In 1941, Bonney returned to Finland as a spy for the US Office of Strategic Services. During her time, she assessed the nation’s willingness to forsake its relationship with Germany and resolve its disputes with Russia and the other Allies. Despite lengthy conversations with political leaders, the mission failed. The photographs taken in Finland in 1939 and 1940 became the starting point for what became her popular exhibition on warfare in the early 1940s, which in turn became Europe’s Children, Bonney’s most influential photobook of children suffering from war. I explore the book within the context of her lectures, exhibitions, and eventually the book’s adaptation into the Oscar-winning film, The Search. I look at how each presentation layered the book’s interpretations in light of the host institution’s commercial, modernist, or nationalist mission.
More broadly, my book examines how Bonney documented the war and its impact on people and culture for a global audience. It sets her glorifying action photos from the Russo-Finnish War in sharp relief against her haunting images of the mass exodus of families during the Nazi invasion of France in 1940 and the near-total destruction of the small town of Ammerschwihr in Alsace. These photographs tackle the violence, displacement, and loss of home in three communities experiencing different aspects of a world in ruins. She also photographed seven Nazi and Vichy camps in France and Germany between 1939 and 1946. Bonney marshaled different photographic strategies in each camp, and my work considers how portraiture contributed to Americans’ shifting understanding of the camps through press reportage. These photographs are painful, filled with the dead and dying, but also with unlikely survival. Bonney’s photographs of storage sites at Buxheim, Königssee, and Neuschwanstein Castle give context to discussions on Nazi-looted art by showing the horror in hoarding and the impact of individual loss. In the history of the Holocaust, there is a tendency to view the scale of the looting as the travesty, but, in Bonney’s portraits of people and objects, she argues for us to see the horror of each dispossession.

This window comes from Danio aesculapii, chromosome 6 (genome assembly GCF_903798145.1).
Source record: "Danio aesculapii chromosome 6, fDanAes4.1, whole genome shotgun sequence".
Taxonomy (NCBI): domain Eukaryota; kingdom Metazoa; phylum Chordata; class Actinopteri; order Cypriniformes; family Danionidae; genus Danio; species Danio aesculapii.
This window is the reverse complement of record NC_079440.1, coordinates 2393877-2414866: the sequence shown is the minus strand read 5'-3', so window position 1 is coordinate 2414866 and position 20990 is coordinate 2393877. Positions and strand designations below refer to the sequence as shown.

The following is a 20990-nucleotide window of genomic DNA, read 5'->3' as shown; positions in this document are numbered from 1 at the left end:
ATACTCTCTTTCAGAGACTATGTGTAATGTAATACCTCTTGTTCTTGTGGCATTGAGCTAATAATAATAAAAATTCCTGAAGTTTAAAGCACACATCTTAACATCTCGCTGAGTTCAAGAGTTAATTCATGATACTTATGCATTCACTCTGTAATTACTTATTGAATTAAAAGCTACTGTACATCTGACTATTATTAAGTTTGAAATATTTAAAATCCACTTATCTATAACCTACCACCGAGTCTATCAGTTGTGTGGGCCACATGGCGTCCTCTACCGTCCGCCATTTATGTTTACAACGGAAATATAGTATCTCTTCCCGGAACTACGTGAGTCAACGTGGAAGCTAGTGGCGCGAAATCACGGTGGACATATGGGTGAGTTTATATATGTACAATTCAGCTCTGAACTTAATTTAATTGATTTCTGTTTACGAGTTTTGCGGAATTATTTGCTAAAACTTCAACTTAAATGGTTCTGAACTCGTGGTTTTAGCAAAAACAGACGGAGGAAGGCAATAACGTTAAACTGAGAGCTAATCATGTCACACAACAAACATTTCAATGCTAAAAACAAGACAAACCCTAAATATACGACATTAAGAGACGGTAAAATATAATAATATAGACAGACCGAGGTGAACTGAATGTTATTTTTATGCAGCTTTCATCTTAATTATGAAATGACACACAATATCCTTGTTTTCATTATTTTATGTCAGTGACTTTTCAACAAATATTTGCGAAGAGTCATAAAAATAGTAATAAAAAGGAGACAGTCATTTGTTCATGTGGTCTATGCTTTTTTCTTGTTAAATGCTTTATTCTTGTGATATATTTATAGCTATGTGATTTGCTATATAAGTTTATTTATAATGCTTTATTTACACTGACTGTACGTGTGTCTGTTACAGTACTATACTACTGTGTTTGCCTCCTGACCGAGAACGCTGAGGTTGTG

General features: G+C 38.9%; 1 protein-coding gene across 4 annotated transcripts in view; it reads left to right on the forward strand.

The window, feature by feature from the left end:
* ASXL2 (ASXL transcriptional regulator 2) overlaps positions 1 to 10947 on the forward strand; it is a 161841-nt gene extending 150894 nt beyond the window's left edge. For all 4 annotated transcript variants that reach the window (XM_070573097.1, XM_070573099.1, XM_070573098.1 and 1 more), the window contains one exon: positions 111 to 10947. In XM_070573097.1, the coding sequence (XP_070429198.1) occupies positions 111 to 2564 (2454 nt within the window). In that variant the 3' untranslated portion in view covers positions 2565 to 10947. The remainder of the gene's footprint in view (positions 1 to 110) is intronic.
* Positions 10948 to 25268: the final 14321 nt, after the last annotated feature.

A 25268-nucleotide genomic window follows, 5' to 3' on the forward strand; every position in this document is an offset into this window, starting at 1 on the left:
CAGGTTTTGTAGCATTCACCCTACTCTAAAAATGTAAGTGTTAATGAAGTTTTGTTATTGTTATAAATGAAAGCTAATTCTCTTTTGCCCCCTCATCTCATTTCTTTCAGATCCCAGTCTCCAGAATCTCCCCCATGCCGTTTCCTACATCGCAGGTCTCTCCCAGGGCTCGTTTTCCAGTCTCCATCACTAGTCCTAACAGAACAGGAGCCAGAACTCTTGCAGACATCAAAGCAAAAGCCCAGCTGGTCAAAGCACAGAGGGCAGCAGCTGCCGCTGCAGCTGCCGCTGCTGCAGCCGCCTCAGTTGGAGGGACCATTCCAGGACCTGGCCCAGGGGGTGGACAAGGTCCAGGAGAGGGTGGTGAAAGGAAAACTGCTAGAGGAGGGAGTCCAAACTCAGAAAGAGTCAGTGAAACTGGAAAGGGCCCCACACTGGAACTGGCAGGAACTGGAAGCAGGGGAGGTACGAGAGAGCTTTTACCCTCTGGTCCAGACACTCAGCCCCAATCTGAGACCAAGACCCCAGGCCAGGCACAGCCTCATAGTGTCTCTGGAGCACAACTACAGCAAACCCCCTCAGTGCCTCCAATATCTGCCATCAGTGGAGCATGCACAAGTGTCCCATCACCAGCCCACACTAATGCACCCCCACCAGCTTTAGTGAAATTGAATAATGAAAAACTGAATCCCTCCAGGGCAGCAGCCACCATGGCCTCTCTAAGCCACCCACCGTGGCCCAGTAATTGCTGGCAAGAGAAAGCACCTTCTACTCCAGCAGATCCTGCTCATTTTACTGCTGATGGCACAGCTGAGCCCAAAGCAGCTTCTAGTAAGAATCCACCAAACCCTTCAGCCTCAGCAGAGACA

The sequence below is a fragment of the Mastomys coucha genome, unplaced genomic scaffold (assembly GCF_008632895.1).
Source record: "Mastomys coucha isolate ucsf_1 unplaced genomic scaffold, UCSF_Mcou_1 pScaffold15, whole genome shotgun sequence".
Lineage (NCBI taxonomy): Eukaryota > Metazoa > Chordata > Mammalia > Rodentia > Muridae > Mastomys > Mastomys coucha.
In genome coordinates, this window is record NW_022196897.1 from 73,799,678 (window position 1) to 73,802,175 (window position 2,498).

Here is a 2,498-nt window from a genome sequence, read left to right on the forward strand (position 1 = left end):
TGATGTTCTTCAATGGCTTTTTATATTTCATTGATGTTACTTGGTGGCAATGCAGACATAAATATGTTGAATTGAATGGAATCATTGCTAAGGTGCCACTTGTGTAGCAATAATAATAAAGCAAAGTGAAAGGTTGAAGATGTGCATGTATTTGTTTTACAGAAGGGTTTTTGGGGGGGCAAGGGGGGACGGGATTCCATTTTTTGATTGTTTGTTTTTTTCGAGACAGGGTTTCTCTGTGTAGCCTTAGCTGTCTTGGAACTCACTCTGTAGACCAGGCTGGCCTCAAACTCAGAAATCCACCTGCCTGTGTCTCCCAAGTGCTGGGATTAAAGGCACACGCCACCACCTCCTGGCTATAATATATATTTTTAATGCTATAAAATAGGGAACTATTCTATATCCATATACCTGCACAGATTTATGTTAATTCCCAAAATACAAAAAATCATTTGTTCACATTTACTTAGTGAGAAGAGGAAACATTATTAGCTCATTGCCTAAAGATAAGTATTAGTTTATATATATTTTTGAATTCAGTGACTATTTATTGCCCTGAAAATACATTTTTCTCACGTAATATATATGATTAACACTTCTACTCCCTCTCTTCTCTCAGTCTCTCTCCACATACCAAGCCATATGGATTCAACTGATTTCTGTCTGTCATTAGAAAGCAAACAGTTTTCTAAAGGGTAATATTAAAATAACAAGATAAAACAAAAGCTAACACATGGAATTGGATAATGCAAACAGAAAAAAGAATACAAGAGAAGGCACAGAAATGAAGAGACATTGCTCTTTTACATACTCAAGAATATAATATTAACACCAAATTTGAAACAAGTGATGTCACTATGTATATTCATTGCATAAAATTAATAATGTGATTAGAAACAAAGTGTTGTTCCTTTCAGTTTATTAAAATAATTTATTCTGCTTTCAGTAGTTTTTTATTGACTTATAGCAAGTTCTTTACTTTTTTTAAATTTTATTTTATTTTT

Distinguishing her from other photojournalists is the range of Bonney’s work and her business ventures; how early she visited Nazi and Vichy camps; her photography of Nazi-looted art; her work for the OSS; and her vast output in articles, exhibitions, publications, lectures, and a film.